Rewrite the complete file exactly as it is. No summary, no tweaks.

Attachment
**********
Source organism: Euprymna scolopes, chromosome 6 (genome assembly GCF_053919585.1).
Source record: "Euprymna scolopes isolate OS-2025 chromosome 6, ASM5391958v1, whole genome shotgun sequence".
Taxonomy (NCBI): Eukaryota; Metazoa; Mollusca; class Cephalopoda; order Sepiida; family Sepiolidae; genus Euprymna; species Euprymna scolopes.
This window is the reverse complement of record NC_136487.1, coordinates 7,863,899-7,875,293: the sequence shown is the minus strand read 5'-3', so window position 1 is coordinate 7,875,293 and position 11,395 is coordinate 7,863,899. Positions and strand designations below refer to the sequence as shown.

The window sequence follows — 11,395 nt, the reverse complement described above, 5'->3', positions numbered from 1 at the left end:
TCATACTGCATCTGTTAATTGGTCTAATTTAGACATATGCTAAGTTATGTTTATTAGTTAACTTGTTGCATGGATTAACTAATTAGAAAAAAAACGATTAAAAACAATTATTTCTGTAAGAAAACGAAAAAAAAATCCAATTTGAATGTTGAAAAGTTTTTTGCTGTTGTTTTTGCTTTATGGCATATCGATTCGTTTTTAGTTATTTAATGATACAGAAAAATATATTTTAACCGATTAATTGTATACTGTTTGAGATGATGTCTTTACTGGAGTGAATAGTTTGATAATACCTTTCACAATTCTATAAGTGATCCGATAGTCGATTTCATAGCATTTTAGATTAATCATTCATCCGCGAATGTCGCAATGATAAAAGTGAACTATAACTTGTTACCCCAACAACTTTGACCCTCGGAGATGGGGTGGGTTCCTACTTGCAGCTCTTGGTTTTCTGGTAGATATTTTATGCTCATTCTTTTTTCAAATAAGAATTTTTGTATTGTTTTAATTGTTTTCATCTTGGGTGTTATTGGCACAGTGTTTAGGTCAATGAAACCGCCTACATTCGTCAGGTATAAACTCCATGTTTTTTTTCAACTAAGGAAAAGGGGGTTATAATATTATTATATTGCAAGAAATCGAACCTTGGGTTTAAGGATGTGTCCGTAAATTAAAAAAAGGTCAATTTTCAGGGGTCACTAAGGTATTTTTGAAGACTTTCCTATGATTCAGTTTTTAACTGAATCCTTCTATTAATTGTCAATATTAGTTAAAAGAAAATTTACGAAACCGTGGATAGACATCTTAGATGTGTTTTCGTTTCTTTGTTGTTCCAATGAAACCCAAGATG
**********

Source organism: Euprymna scolopes, chromosome 6 (genome assembly GCF_053919585.1).
Source record: "Euprymna scolopes isolate OS-2025 chromosome 6, ASM5391958v1, whole genome shotgun sequence".
Taxonomy (NCBI): Eukaryota; Metazoa; Mollusca; class Cephalopoda; order Sepiida; family Sepiolidae; genus Euprymna; species Euprymna scolopes.
This window is the reverse complement of record NC_136487.1, coordinates 7,863,899-7,875,293: the sequence shown is the minus strand read 5'-3', so window position 1 is coordinate 7,875,293 and position 11,395 is coordinate 7,863,899. Positions and strand designations below refer to the sequence as shown.

The window sequence follows — 11,395 nt, the reverse complement described above, 5'->3', positions numbered from 1 at the left end:
TCATACTGCATCTGTTAATTGGTCTAATTTAGACATATGCTAAGTTATGTTTATTAGTTAACTTGTTGCATGGATTAACTAATTAGAAAAAAAACGATTAAAAACAATTATTTCTGTAAGAAAACGAAAAAAAAATCCAATTTGAATGTTGAAAAGTTTTTTGCTGTTGTTTTTGCTTTATGGCATATCGATTCGTTTTTAGTTATTTAATGATACAGAAAAATATATTTTAACCGATTAATTGTATACTGTTTGAGATGATGTCTTTACTGGAGTGAATAGTTTGATAATACCTTTCACAATTCTATAAGTGATCCGATAGTCGATTTCATAGCATTTTAGATTAATCATTCATCCGCGAATGTCGCAATGATAAAAGTGAACTATAACTTGTTACCCCAACAACTTTGACCCTCGGAGATGGGGTGGGTTCCTACTTGCAGCTCTTGGTTTTCTGGTAGATATTTTATGCTCATTCTTTTTTCAAATAAGAATTTTTGTATTGTTTTAATTGTTTTCATCTTGGGTGTTATTGGCACAGTGTTTAGGTCAATGAAACCGCCTACATTCGTCAGGTATAAACTCCATGTTTTTTTTCAACTAAGGAAAAGGGGGTTATAATATTATTATATTGCAAGAAATCGAACCTTGGGTTTAAGGATGTGTCCGTAAATTAAAAAAAGGTCAATTTTCAGGGGTCACTAAGGTATTTTTGAAGACTTTCCTATGATTCAGTTTTTAACTGAATCCTTCTATTAATTGTCAATATTAGTTAAAAGAAAATTTACGAAACCGTGGATAGACATCTTAGATGTGTTTTCGTTTCTTTGTTGTTCCAATGAAACCCAAGATG